Is there a certain material that absorbs X-Rays so that the X-Rays don't escape

  1. Is there a certain material that absorbs X-Rays so that the X-Rays don't escape. Or rather, is there a material that stops the X-Rays from continuing. If there is such a material, is there a way to change the X-Ray into an electrical current?
     
    Last edited by a moderator: Mar 17, 2011
  2. jcsd
  3. Astronuc

    Staff: Mentor

    Re: X-Rays

    Yes - the higher the atomic number, Z, which is also the number of electrons surrounding the nucleus, the more electrons there are to scatter X-rays. Atomic density is another factor - more atoms/electrons per unit volume.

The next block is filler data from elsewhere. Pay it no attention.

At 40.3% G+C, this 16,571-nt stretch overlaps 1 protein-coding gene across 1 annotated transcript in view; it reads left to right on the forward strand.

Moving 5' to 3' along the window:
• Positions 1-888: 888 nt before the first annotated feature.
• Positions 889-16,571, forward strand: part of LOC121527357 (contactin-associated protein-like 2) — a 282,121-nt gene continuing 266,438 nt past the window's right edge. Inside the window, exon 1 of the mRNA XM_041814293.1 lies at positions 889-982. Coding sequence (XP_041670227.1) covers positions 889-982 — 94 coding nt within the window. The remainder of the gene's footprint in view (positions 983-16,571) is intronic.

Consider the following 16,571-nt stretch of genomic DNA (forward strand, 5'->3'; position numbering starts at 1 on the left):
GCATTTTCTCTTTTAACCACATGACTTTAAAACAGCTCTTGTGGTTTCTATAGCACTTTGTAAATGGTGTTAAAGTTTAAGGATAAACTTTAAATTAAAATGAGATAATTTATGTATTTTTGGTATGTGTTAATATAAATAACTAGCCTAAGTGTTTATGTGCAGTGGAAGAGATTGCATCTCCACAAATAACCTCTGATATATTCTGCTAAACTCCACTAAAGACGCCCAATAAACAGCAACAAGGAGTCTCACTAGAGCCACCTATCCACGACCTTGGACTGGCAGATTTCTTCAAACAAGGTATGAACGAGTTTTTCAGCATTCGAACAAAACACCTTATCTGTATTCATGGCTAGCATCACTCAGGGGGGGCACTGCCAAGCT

The proposed mechanism implies the photoelectric effect. The X-rays would knock electrons off one electrode to the other. The charge separation would produce a voltage. As long as the electrons pass through the load, rather than jump back across the gap, then one could have power supply.

    However, one must consider how the X-rays are to be produced, and how much energy is required. Radioactive decay might work.

    Then one has to consider that X-rays are penetrating, so they may knock around electrons within the volume of the electron, rather than from the surface.
     
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